DURHAM, North Carolina. It is, members of the profession say, a hurtful form of “hate speech,” but one that is still acceptable among otherwise-polite Americans. “Whenever I hear an anti-accountant joke, I just bite my tongue,” says Merle Otis, a partner in a ten-person regional firm in Muncie, Indiana. “Like ‘What’s an accountant?’” he says over a lump in his throat. Hearing no response, he continues: “An actuary without the personality.”
“Stop depreciating me–I’m not your asset.”
For years, the American Institute of Certified Public Accountants “turned the other cheek” at such japes, thinking it was better not to take offense and be viewed as “regular guys and gals,” Otis says–but no longer. “We’ve got a new sheriff in town who’s not going to lead with his chin,” he says, mixing his metaphors as he nods in the direction of Lloyd Calvert, incoming president of the trade group. “He’s like Trump–finally somebody who will fight back instead of being an area throw rug for people who abuse us.”
The decision to change course isn’t merely a matter of battered self-esteem, however, as the profession’s financial security is at risk. “People aren’t using the full range of services we offer,” Calvert says. “We hear from clients the first week of April to prepare their taxes, but too many of our members sit around twiddling their thumbs the rest of the year.”
So the number-crunchers are going after those with the most accumulated assets–so-called “baby boomers,” those born between 1946 and 1964–marketing to them with the one common denominator that has characterized their tastes over the years; music with rebellious lyrics that put a line of demarcation between them and prior generations.
“I’d like to get you between the Excel spreadsheets . . .”
Auditions began yesterday at the AICPA’s headquarters here, and the group allowed this reporter to sit in to hear what background music in bland public service announcements promoting the profession will sound like when the public relations campaign is launched in the fall. First up is Greg DeMasters of Needham, Massachusetts, a folk-style singer who draws inspiration from Woody Guthrie’s “Pretty Boy Floyd,” a ballad about an Oklahoma outlaw who pursued a Robin Hood policy of robbing banks and giving some–but not all–of the money to the poor:
Gather round you children, a story I will tell–
about a CPA named Michael,
Massachusetts knew him well.
The ballad tells the story of an accountant who relied on a client’s false representations for years and was innocently caught up in a “beefalo” tax shelter, first losing his right to practice before the IRS, then being charged with aiding and abetting the scheme when the client’s wife spilled the beans in an unrelated divorce proceeding.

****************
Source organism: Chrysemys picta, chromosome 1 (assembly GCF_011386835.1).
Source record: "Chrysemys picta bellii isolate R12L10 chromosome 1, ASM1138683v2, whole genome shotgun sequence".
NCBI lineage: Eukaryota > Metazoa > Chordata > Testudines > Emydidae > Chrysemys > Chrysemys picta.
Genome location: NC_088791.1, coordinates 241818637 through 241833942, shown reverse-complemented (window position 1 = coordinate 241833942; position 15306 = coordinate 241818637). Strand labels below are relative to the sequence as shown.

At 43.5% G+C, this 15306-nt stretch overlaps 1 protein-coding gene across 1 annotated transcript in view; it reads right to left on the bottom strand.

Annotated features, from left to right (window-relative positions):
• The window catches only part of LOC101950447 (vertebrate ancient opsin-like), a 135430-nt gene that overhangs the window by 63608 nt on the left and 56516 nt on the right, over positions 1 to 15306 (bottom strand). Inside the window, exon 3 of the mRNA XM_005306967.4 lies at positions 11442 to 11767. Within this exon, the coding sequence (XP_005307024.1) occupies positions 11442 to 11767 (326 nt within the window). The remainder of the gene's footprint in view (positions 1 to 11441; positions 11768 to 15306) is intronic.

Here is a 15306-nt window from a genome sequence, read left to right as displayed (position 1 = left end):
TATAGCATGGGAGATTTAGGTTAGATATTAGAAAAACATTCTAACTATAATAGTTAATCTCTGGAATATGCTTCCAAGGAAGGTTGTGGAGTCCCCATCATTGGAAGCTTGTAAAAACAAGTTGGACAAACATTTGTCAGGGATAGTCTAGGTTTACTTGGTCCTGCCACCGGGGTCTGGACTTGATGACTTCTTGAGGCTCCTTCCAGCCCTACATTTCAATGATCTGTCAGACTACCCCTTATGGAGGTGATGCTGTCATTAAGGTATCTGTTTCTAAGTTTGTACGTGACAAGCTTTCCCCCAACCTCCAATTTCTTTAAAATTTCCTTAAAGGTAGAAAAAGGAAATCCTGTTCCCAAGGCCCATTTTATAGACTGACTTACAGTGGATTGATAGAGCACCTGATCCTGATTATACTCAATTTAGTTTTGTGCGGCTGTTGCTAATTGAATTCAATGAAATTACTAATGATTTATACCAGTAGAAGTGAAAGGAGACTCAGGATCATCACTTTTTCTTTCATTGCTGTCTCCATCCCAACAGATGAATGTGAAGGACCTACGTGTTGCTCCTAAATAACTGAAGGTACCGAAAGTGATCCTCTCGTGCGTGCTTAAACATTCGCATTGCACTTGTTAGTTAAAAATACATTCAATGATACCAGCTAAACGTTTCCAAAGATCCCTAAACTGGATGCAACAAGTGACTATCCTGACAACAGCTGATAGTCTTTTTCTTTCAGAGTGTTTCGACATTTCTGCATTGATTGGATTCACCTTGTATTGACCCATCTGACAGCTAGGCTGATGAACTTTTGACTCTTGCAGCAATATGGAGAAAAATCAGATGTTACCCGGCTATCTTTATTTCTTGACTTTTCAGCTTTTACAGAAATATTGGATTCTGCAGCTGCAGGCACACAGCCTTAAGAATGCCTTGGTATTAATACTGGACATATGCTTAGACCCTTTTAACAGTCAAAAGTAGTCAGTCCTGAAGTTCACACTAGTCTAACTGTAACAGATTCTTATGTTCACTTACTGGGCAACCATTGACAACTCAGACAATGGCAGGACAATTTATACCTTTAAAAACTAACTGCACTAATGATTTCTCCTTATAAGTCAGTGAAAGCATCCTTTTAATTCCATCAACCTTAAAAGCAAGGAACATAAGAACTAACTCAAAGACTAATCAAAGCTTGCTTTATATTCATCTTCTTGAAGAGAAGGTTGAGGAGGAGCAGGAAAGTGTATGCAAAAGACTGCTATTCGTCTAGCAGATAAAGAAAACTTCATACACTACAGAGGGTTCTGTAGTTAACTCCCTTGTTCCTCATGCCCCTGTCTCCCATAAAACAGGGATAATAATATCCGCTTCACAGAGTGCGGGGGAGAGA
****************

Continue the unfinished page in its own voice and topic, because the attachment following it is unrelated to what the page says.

Some people find it strange, some people find it odd–
that you can go to jail, for mere accounting fraud.
“For some reason, you only talk to me during tax season.”
“That was really nice,” says Clint Ferber, a sole practitioner in Keokuk, Iowa. “We really can’t be responsible for what our clients do even if we knew or should have known they were up to something fishy after preparing the taxes for umpteen years.”
Next up is Melinda Wilson, a willowy blonde from Butte, Montana who introduces herself by noting that she “literally grew up surrounded by debits and credits, playing in my dad’s office over a hardware store.” That little touch seems to warm the chilly hearts of some members of the focus group, who smile as Urquhart launches into “Your Receipts Are a Mess.”
I don’t know what you were thinkin’, she sings with her eyes closed,
Saving your stupid receipts,
from ordinary commuting
and stuff you bought to eat.
Unless it’s business travel
or a legitimate expense
I can’t itemize this crap for you
or come to your defense.
“Just beautiful,” says Orel Newcomb of Chillicothe, Ohio, who has been trying to grow the consulting side of his firm’s business for years. “Nobody gets rich doing audits, and the liabilities are tremendous.”
Last up is a young man who, like the late purple-clad rock star Prince, dresses in just one color–black–and uses only one name, “Mort,” which he discovered in his high school French class means “death.” His approach is different from the others, as he launches into a full-bore assault on tax preparation software, which robs CPAs of a vital source of recurring revenue in a manner comparable to the steam engine that put steel-driving man John Henry out of business:
You really think some software program
can give you personal service?
What next–a freaking robot?
It kinda makes me nervous.
When all the accountants are dead and gone,
the Jerrys, Chucks and Norms–
who’s going to be around to carry on
and fill out those IRS forms?
“Very moving,” says Duane Thomas, Jr., who followed his father into the profession. “Just try and get somebody on the TurboTax customer service line at midnight on April 14th.”